Plate image to go behind menu items, PRELOAD

forgot login? / need to register?

Who or what are 'Squigs?' Click here to find out.
Reviews > Growing Up Again: Life, Loves, and Oh Yeah, Diabetes ~ Mary Tyler Moore

A fascinating look at life with diabetes from a classy lady

When Tony was diagnosed with type 1 diabetes, one of the first things I wanted to read was Mary Tyler Moore's book on the subject.  I wasn't sure why at the time, but I later figured out that, after the accelerated course on diabetic care we had just been through, it would be nice to read what a friend of the family had to say.  This, of course, was delusional.  No one in my family has met Mary Tyler Moore, and at present it seems unlikely that we will.  Even so, as a child of the Seventies, her spot in my memory is not far removed from that of a family friend who would drop by once a week, and I wanted to see what she had to say.

Mary Tyler Moore, for anyone not familiar with with her work, is an American actress who is known for, among other things, appearing on The Dick Van Dyke Show and The Mary Tyler Moore Show.  In 1969, while she was between these shows, she was diagnosed with juvenile diabetes at the age of 33.  She follows her narrative of dealing with the disease against the backdrop of her successful television, stage and movie career.  And she relates how, in 1984, she was invited to become the international chairman of the Juvenile Diabetes Foundation (JDF), forerunner to the Juvenile Diabetes Research Foundation (JDRF).  She now occupies a unique position as a patient who gets to sit down to talk with the top diabetes researchers of the world.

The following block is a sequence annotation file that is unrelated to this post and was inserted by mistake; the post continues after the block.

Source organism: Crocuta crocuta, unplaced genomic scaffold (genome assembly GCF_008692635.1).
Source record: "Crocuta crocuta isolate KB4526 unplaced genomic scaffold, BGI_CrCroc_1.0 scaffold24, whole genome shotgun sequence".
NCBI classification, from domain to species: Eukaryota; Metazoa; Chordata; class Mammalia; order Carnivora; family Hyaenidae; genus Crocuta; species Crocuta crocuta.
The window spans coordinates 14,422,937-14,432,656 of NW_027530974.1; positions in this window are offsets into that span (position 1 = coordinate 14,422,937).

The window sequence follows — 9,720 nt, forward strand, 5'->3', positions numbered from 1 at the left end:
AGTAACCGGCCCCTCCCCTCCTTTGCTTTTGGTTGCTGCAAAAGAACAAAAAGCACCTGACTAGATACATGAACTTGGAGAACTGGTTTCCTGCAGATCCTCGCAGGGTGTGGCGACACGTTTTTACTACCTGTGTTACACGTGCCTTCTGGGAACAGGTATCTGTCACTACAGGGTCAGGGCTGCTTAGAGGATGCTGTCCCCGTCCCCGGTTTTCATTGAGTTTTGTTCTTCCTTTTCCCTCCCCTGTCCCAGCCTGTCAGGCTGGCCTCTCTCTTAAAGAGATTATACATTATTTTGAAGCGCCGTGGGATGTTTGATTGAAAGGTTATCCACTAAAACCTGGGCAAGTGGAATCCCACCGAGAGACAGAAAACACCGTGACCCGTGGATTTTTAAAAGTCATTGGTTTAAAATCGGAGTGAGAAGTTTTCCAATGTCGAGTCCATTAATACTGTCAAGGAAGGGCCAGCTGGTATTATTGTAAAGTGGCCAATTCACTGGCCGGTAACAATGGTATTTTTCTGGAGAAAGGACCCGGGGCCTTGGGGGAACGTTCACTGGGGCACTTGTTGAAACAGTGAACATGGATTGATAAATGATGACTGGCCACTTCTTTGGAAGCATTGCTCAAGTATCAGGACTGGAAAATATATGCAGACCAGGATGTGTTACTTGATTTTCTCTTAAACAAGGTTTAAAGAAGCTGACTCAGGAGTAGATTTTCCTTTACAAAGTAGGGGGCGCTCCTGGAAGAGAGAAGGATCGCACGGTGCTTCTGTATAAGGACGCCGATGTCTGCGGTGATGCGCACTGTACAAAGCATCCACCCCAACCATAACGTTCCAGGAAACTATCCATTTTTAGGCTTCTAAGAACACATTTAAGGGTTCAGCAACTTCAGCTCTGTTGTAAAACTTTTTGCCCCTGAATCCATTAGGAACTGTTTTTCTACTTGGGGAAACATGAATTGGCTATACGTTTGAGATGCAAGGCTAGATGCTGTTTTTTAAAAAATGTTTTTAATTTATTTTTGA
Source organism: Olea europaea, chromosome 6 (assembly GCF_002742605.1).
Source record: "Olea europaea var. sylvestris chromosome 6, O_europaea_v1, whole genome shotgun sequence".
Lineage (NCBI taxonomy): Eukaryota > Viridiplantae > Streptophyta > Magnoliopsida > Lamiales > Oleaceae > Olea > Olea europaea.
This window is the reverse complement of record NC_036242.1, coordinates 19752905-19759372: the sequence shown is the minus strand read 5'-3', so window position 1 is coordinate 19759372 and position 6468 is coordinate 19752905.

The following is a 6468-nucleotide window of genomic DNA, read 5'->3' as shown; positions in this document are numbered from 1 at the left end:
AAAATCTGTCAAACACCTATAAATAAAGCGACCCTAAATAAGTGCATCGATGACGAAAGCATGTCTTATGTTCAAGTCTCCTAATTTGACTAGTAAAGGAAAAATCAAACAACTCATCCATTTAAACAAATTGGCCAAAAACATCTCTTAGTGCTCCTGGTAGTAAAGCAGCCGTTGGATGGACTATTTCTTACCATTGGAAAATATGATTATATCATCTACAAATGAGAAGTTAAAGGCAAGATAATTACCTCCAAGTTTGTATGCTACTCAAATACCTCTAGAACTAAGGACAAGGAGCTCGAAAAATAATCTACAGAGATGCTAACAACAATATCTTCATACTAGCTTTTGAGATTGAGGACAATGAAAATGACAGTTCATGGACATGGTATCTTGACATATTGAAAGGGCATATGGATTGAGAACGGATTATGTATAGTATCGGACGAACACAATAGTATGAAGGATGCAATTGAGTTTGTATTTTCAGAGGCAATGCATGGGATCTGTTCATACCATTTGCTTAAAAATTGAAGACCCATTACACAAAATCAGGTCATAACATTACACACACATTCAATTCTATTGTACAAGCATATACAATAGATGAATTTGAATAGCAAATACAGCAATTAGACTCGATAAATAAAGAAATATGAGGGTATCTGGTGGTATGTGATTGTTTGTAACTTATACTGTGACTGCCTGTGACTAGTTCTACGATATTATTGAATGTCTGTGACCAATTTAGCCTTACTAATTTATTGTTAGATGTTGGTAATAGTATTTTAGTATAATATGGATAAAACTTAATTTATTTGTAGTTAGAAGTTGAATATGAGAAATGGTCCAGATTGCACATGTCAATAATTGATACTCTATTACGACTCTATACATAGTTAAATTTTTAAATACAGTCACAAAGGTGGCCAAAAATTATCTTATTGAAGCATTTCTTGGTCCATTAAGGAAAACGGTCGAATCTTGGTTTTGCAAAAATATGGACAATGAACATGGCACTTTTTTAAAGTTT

One of the most striking features of Mary Tyler Moore's story is her insight into the generations of diabetes patients before her time and those yet to come.  She relates the story of her friend, John McDonough, former JDRF chairman of the international board, and how his Grandfather died of diabetes complications before the dawn of insulin therapy.  John McDonough himself used a crude form of insulin therapy, and Ms. Moore started her treatment as part of the generation who could roughly check their blood glucose through urine testing. She goes on to follow the advent of in-home blood testing and continuous glucose monitoring, and finishes with outlooks on an eventual cure.  It's fascinating stuff.

The book bog down a bit in a couple of consecutive chapters near the end.  It's nice that Mary Tyler Moore thinks of her love of dance and animals as the basis of who she is, but compared to the fascinating and information-rich content of the rest of the book, these chapters (“I'm Dancing as Fast as I Can” and “The Other Element”) can be skipped to no great loss.

The final quarter of the book is given over to a real treasure trove of condensed information about the current state of diabetes care, research and development, along with a “Diabetes Resource Guide.” This was a pleasant surprise that gives value to the book past the first reading.  This book is definitely a recommended read.

Note: All Ms. Moore's proceeds from Growing Up Again: Life, Loves, and Oh Yeah, Diabetes go to benefit the JDRF.

[Home] [Calculator] [Reviews] [Blog] [Help]
[Terms and Conditions] [Contact Us] [About the Artist]
Copyright ©2010 Deep Spring Solutions, LLC. All rights reserved.